Utah Legislature OKs base spending bills for higher ed, state employee pay

Critical government functions are funded even if the legislative session is upended by COVID or other emergencies.

(Francisco Kjolseth | Tribune file photo) Members of the House of Representatives are partitioned by plexiglass as the Utah State Legislature opens the 2021 legislative session at the Capitol in Salt Lake City on Tuesday, Jan. 19, 2021.

Utah lawmakers gave final approval to next year’s $21 billion base budget on Thursday, putting in place a fail-safe measure ensuring the state has a budget in place if the ongoing COVID-19 pandemic forces a premature end to this year’s session.

By law, the base budgets for the coming year must pass by the 10th day of the session.

The spending bills given final approval Thursday ensure that state employees will get raises and agency operations will continue without pause.

Legislators passed budget measures dealing with higher education; business and economic development; infrastructure and general government; the National Guard, veterans affairs and the Legislature; and compensation for state employees.

“This is simply a holding bill to ensure that if something happens unforetold, we have the budget in place,” said Rep. Douglas Sagers, R-Tooele, who was the House sponsor of the base budget on infrastructure and general government.

Most notably, lawmakers added $400 million in new funding to the public education base budget — a decision made even before the legislative session began. That spending boost included money to cover anticipated student growth and inflation, as well as one-time $1,500 bonuses for teachers and lesser amounts for many school staffers.

“It’s unprecedented for us to put growth in our education system in the base budget,” said Senate budget chairman Jerry Stevenson, R-Layton

The measure on staff compensation would allow 3% labor market pay increases for state employees, higher education workers and staff in the legislative and judicial branches. The bill would also offer health insurance benefit increases to state and higher education employees.

State lawmakers traditionally rely on base budgets as a mechanism for making sure the state is funded, even if they can’t agree on other spending decisions before the end of the 45-day legislative session. This year, these base budgets took on greater significance because of the uncertainty added by the COVID-19 pandemic. The process was implemented after former Gov. Olene Walker threatened to veto the entire budget in 2004 if the Legislature didn’t add more money for an early childhood reading program.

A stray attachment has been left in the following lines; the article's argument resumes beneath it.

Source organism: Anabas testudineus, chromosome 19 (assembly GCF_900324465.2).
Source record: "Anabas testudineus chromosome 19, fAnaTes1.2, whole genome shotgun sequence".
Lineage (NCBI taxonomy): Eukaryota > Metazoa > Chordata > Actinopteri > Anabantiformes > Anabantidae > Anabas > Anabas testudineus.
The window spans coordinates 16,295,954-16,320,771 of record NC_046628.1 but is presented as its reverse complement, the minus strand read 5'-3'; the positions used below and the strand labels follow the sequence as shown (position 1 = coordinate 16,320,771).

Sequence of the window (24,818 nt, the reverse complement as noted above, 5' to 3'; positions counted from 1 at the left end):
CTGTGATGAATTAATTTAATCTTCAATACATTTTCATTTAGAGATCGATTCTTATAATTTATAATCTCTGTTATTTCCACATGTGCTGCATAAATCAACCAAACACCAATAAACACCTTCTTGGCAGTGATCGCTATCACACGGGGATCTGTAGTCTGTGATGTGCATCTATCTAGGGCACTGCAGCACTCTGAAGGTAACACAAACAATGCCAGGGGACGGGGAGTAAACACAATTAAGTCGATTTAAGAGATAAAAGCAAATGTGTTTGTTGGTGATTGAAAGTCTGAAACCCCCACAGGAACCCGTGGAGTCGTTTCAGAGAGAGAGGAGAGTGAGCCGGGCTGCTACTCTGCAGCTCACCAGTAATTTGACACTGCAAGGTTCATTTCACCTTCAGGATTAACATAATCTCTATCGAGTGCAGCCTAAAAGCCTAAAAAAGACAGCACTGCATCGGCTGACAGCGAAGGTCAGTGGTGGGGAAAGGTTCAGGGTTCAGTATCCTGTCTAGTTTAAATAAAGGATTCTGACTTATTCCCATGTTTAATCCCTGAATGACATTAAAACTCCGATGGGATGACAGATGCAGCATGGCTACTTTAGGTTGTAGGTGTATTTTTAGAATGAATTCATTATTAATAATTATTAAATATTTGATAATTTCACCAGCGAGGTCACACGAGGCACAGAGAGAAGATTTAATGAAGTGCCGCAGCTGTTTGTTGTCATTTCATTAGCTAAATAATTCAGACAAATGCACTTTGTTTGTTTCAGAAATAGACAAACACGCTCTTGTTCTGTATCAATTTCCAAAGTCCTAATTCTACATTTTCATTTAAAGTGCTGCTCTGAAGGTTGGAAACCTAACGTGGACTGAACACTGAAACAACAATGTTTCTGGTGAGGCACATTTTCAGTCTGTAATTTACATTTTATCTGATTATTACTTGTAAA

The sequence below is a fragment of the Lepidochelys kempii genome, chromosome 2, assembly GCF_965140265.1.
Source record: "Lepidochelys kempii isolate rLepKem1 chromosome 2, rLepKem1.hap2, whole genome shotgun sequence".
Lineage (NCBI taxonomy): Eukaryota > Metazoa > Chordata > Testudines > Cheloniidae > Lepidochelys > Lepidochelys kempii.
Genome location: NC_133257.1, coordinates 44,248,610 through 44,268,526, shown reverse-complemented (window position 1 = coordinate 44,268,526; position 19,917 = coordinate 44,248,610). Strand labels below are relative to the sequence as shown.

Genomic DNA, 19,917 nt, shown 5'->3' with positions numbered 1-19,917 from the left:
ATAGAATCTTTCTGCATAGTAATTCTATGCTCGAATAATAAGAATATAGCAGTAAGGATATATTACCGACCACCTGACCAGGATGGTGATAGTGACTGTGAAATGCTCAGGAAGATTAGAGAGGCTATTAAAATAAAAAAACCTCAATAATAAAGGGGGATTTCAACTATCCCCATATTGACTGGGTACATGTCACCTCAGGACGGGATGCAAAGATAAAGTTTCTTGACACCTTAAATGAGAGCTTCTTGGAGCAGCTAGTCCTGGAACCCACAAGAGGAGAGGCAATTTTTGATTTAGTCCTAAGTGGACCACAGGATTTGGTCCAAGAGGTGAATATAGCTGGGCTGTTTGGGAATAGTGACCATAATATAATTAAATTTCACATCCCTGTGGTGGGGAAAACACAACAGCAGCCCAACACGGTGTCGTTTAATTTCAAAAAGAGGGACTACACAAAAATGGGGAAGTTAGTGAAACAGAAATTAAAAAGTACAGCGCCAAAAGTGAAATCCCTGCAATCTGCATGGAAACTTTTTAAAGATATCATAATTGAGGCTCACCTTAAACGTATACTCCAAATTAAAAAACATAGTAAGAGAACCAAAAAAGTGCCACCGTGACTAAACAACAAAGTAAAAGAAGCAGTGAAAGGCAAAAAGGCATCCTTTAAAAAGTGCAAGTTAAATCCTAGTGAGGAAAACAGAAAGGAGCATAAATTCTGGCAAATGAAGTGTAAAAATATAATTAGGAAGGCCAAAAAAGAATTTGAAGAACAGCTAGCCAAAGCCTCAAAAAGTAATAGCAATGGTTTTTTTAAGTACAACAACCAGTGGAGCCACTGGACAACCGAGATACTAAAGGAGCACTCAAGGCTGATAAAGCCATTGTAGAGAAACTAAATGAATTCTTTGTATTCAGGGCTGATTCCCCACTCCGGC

Still, Senate President Stuart Adams, R-Layton, told reporters this week that leaders “haven’t really anticipated that we were going to close or shut down after the base budget.”

Legislators have been relying on face-masking requirements and a rapid-testing regimen to prevent a coronavirus outbreak. A couple of state senators have tested positive this week and are quarantining while participating remotely in the legislative session.

But, lawmakers aren’t done yet. Based on revenue projections, there’s at least another $1.5 billion left to spend, maybe more. The lion’s share of that money, $1 billion or more, will likely go toward long-neglected capital improvements including maintenance at state parks, which have been overwhelmed by demand because of the pandemic. Lawmakers also plan to add capacity to the FrontRunner commuter rail system and spend on expansion of I-15 in Davis County.

“We’re probably one of the few states in the nation that is able to increase funding like this because of our great economy and how well we’ve managed the pandemic,” Adams said.

There are indications that there could be even more money to spend than originally anticipated. Utah’s economy is certainly trending toward a boom with one of the lowest unemployment rates in the country. However, legislative leaders are worried that the extra cash they’ll have on hand might be a mirage due to a massive influx of federal coronavirus relief funding. It’s likely that leaders in the House and Senate will treat much of that extra funding as one-time money as a hedge against it evaporating once the federal spigot is turned off.

The measures now head to Gov. Spencer Cox for his signature.